The Unbelievably Easy Way to Make Your Writing Better
Confession: I had about a month-long phase where I routinely referred to the ecosystem of my workplace. This might have been OK were I conservationist or marine biologist, but I worked in a brick-and-mortar building. I just thought it was a fitting way to describe the holistic nature of the culture. Are you wincing yet?
Like a song that’s been overplayed on the radio, an overused word can quickly go from the top of the list to “I hope I never hear that again.” And it’s not just something to consider for public speaking: Overdoing it with one word can be even worse in written communication.
That’s because when you favor a certain word, the reader can get distracted from your points. At the least, she’ll think your sentences don’t really flow (but not be able to put her finger on why); at worst, she’ll have a tally running in her head like an episode of Pop Up Video.
On the bright side, this is a simple problem to fix—and it’ll make your writing look sharper instantly. Check out these paragraphs before and after an overused word was swapped out, and learn how to fix your own writing, accordingly.
Consider This Example, Using the Word Leverage in Each Sentence:
To best leverage our resources, we should consider cutting back our expenses for this campaign. This will allow us to leverage the additional funds, spreading them out across other projects. The board will be impressed with this efficient allocation of funds, which we can leverage when discussing the overall budget.
Now, Let’s Look at the Paragraph Using Leverage Only Once:
We should consider cutting back our expenses for this campaign. This will allow us to leverage the additional funds, spreading them out across other projects. The board will be impressed with this efficient allocation of funds, which we can use when discussing the overall budget.
Here’s Another Example, Using the Word Impact in Each Sentence:
Understandably, everyone wants his or her work to be impactful. And you should consider impact at every stage of the interview process. When reviewing position descriptions, look for impact. When answering, “Tell me about yourself,” frame your answer by starting with, “I’m happiest when my work impacts others.”
Now, Let’s Look at the Paragraph Using Impact Only Once:
Understandably, everyone wants his or her work to be meaningful. And you should consider impact at every stage of the interview process. When reviewing position descriptions, look for how your work will affect others. When answering, “Tell me about yourself,” frame your answer by starting with, “I’m happiest when I’m making a difference.”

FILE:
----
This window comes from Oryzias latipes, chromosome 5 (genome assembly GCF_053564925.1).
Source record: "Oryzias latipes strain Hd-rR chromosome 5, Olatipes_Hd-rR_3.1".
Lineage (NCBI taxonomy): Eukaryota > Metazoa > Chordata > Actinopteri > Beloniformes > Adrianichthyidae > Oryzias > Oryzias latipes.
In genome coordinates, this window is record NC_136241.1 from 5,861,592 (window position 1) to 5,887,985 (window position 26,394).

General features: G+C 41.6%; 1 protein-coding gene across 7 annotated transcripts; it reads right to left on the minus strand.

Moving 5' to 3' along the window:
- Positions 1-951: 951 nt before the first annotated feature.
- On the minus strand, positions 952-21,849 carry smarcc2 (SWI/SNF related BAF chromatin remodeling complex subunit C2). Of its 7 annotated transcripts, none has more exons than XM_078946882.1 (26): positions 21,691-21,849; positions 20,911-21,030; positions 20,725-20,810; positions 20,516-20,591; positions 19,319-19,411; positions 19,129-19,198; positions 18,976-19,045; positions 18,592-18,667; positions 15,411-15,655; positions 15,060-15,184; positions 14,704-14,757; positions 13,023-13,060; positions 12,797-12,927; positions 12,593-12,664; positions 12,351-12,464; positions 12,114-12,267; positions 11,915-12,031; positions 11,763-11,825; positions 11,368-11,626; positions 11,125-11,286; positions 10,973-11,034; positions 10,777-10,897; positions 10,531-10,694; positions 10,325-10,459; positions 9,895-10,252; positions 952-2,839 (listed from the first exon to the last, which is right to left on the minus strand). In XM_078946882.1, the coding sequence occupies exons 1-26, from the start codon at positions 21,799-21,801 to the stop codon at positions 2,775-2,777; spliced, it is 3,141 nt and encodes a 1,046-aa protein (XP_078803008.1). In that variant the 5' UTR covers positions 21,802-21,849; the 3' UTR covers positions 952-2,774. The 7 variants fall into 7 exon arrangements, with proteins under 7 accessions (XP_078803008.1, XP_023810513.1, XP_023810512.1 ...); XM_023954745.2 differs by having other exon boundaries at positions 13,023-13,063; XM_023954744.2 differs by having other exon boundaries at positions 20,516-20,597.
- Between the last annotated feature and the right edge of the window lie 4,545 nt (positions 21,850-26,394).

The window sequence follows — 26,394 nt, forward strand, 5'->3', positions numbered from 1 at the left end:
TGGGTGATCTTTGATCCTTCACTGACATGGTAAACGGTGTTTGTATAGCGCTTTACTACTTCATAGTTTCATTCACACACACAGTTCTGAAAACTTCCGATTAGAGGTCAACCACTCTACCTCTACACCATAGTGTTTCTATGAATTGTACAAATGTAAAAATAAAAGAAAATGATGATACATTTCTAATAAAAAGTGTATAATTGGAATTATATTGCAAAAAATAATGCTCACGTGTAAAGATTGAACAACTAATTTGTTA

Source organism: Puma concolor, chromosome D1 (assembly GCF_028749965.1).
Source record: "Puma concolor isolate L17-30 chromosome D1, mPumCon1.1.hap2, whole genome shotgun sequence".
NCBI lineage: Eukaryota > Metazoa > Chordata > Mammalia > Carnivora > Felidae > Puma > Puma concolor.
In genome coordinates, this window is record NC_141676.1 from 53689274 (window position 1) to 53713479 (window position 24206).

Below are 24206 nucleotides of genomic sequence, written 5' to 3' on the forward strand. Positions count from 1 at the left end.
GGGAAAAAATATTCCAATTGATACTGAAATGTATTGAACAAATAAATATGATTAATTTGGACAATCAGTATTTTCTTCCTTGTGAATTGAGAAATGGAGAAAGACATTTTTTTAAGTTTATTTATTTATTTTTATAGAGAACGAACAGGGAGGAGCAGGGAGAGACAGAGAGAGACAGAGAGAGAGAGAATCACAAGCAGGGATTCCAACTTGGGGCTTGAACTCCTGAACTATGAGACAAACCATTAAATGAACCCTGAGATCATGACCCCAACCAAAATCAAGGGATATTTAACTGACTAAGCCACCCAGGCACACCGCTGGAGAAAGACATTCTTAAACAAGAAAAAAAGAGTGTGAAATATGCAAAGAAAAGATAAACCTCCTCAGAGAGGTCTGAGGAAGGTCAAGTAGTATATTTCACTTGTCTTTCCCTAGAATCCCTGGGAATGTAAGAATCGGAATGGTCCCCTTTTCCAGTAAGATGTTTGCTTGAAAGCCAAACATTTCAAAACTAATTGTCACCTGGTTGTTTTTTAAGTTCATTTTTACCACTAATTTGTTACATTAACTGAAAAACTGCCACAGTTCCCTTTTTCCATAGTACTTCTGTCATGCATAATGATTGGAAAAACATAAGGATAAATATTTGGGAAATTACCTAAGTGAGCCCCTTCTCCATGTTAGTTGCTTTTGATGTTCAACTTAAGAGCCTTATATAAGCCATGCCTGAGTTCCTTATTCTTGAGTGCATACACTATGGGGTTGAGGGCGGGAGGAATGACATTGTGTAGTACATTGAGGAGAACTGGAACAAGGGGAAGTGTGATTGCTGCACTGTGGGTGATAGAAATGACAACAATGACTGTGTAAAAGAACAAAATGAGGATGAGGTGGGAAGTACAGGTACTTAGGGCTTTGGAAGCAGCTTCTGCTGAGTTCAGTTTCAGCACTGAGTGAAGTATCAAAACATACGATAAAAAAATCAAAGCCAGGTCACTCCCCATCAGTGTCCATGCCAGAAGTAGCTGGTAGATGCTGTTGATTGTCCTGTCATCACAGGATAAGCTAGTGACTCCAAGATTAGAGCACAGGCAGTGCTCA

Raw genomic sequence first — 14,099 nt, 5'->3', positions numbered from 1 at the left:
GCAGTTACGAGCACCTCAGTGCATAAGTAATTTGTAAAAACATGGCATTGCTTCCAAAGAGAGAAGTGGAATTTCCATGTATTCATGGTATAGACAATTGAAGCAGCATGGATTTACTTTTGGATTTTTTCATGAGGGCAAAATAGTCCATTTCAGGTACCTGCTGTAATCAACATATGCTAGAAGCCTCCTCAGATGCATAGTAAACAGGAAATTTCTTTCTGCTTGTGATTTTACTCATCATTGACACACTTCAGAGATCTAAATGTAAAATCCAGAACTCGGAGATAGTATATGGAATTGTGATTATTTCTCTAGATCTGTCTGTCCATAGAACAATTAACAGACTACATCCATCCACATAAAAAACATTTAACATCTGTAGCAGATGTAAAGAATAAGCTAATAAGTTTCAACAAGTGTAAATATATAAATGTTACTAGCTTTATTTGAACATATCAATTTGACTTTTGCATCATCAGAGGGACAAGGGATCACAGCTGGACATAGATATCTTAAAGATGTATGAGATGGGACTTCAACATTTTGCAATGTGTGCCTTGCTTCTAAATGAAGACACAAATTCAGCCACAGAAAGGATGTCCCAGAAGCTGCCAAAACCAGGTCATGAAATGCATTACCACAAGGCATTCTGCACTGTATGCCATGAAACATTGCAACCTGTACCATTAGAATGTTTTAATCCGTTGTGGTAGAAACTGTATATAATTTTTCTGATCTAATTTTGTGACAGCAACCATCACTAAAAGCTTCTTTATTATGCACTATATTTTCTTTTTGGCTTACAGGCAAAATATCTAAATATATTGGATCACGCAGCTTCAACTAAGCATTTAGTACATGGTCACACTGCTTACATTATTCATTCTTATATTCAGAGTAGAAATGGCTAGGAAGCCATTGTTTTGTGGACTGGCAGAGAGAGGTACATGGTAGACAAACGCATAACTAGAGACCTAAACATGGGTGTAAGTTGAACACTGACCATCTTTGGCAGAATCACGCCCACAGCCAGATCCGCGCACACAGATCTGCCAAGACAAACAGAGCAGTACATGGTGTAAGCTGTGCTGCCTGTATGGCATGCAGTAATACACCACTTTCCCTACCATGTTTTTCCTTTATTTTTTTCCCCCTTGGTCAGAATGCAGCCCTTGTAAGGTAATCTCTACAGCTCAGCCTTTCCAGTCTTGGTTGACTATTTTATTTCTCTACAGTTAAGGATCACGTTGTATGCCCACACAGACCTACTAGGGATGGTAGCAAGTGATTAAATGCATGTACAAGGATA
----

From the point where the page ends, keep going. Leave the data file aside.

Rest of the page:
Edit Your Own Work
There are two simple ways to catch an overused word. The first is to ask yourself: Do you have a favorite buzzword? Maybe you always choose “demonstrate” over “prove” and “show,” or you love describing the “synergy” between two things. Odds are, your preferred word is showing up in your writing more than you think.
An editor taught me the second method: She suggests using the “find” tool [either CTRL+ F on PCs or Command+F on Macs] to check how many times you’ve used the same term. For example, say you write a blog post (or a report for a client or an important email) in which you discuss leadership trends.
Use the “find” function to highlight uses of the words “leader” and “leadership.” If you see that you’re using them multiple times in the same paragraph—or sentence—swap in some synonyms. “Naturally, leaders play an important role in an organization’s leadership,” sounds better as, “Naturally, leaders play an important role in the direction an organization takes.”
Check this example out:
In an effort to be as productive as possible and beat deadlines, you may be tempted to send off whatever you’ve written the moment you’ve run spell check. However, it only takes a couple of minutes to spot—or let the computer find—word repetition. And taking the time to vary your language will make everything you write look more polished and impressive.
Photo of writing courtesy of Hero Images/Getty Images.
Sara McCord most often writes about making a better professional impression. She's been published on Mashable (where she was a regular career contributor), as well as Forbes, Newsweek, TIME, Inc., and Business Insider. A Staff Writer/Editor for The Muse, Sara has experience managing programs; recruiting, interviewing, and referring job applicants; building strategic partnerships; advising executive directors; and supporting a national network of volunteers. See more of her writing on her website or follow her on Twitter @sarajmccord.More from this Author